YANCHEP resident Tandi Kuwana has received a 2018 Hocking Fellowship to investigate the mental health benefits of the Friendship Bench initiative.
Mental health charity SANE Australia provides grants of up to $20,000 to help Australians travel throughout the world in search of ideas, innovation and excellence.
Ms Kuwana’s project aims to identify global best practice in engaging communities from migrant and diverse cultural backgrounds in a dialogue about mental health and to challenge mental health stigma.
Her commitment to increasing mental health literacy among migrants and culturally diverse communities will take her back to the country where she was born, Zimbabwe, to learn about the Friendship Bench initiative.
The Mental Wellness Keys founder runs activities to increase awareness of mental health in people from countries without established mental health systems.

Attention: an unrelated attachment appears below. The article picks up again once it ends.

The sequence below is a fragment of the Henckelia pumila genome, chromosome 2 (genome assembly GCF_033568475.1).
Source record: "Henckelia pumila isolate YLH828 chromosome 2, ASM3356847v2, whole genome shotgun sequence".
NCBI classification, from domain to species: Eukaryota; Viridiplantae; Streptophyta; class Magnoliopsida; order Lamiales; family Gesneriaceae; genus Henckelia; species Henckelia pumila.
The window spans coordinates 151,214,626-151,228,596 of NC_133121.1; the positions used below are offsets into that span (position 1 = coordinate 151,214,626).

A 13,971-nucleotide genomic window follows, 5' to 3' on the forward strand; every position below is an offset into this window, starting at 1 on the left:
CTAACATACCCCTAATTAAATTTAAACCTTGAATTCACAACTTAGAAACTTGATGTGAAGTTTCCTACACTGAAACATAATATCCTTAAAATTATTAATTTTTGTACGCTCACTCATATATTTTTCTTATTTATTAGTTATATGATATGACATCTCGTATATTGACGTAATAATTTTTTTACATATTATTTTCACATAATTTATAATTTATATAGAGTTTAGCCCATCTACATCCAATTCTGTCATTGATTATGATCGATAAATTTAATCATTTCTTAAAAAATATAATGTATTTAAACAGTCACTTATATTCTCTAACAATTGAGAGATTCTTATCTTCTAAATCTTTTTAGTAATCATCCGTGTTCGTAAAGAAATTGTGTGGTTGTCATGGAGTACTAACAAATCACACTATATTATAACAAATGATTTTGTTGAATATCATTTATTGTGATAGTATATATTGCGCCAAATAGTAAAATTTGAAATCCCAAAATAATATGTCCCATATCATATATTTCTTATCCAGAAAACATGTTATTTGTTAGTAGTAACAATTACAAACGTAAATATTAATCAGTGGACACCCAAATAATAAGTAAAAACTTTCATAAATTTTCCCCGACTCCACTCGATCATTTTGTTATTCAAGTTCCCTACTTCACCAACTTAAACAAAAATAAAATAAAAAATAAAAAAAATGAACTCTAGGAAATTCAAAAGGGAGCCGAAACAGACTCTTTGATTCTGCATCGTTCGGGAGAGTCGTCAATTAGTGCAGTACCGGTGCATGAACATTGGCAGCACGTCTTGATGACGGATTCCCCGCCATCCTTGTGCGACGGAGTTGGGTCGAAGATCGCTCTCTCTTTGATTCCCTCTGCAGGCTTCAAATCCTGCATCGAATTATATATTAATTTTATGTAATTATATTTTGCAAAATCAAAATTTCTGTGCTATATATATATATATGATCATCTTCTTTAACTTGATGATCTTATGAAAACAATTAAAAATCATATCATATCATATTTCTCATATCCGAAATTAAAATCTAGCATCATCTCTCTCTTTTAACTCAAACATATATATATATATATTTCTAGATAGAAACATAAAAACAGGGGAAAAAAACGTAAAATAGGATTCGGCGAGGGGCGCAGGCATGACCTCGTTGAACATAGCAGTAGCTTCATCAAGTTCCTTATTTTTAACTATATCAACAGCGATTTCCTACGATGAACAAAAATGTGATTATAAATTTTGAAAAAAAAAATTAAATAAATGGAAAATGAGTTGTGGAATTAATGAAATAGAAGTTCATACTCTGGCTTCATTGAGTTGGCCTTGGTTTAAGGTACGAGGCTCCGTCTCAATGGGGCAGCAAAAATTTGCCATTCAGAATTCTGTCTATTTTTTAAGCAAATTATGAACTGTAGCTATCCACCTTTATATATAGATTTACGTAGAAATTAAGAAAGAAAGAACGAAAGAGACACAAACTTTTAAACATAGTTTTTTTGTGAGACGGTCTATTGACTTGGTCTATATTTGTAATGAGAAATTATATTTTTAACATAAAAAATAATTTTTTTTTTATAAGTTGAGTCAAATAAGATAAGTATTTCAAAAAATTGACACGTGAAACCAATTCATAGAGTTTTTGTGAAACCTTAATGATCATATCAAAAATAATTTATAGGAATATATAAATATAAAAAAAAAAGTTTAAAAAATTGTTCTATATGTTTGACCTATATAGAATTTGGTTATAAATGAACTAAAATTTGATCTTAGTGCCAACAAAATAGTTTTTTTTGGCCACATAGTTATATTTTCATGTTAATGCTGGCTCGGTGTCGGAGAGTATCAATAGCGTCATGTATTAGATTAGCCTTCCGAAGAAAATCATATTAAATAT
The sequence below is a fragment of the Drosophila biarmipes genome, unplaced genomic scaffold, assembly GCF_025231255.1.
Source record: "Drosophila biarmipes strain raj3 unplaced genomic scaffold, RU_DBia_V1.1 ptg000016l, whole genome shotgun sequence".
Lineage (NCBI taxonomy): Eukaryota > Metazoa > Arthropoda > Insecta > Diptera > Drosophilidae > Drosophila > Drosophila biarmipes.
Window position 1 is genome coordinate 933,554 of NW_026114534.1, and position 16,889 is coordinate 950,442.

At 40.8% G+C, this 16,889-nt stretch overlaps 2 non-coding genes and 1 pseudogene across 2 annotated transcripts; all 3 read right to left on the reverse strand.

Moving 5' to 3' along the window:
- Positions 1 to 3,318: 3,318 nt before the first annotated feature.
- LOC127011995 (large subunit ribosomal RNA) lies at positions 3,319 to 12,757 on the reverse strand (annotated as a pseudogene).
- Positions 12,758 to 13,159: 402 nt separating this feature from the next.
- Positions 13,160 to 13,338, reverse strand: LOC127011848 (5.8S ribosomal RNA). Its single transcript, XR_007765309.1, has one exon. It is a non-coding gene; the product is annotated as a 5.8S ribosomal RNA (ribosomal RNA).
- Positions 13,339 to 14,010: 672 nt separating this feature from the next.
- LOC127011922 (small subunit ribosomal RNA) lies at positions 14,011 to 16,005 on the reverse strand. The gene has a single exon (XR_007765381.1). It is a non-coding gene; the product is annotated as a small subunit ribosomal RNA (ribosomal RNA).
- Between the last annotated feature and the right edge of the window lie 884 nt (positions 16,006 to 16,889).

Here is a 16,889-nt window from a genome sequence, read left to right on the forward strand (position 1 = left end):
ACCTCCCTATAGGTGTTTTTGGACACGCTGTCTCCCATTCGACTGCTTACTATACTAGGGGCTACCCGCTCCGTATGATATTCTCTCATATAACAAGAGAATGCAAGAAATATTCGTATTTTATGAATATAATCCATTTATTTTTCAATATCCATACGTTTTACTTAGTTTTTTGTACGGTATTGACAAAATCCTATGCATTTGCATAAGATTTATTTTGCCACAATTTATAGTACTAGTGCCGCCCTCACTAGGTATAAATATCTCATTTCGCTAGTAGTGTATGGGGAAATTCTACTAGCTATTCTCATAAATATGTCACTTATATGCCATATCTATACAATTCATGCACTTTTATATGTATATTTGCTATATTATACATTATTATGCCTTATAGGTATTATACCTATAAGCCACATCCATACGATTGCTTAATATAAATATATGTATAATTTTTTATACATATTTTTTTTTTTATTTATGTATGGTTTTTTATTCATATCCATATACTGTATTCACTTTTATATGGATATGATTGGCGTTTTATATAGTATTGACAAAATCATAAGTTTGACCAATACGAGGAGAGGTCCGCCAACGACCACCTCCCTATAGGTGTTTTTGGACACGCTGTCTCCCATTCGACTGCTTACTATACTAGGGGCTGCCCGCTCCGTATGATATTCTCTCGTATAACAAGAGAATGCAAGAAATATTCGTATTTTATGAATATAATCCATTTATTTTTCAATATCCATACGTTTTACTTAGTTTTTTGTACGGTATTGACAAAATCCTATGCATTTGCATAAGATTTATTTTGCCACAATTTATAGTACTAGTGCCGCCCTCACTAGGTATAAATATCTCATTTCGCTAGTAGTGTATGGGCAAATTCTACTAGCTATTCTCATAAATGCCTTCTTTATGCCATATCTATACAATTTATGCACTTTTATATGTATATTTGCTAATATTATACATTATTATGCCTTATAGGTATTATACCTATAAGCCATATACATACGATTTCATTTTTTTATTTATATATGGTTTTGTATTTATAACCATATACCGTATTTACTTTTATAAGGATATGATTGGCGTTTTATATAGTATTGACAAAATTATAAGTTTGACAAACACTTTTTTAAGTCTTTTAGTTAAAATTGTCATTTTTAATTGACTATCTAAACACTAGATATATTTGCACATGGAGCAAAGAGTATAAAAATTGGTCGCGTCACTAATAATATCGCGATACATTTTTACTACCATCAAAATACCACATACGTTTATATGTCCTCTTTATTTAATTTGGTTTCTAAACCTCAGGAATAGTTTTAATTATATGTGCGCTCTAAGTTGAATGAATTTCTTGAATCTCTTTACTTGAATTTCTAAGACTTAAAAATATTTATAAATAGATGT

Ms Kuwana, who presented at the 2017 G200 Youth Summit in Dubai, was delighted to receive the Hocking Fellowship grant.
“This award is such a huge opportunity for me to learn new and innovative ways of reducing the stigma of mental illness in migrants and new and emerging communities,” she said.
“I chose the Friendship Bench initiative because it is operating in a country with limited mainstream services but has already been scaled up in New York and other parts of Africa.
“People seeking assistance can talk anonymously with trained community workers who provide support and refer them to resources where they can get help.”
The project trains and employs elders to sit on a bench and listen to the concerns, issues and stressors experienced by people in their community.
The elder then refers the person onto an appropriate mental health clinician or service.
Using the Friendship Bench model, Ms Kuwana wants to increase mental health literacy within Australian migrant communities and improve access to mainstream health services.
The mental health nurse said sharing stories of mental health was one way of breaking down the stigma that existed.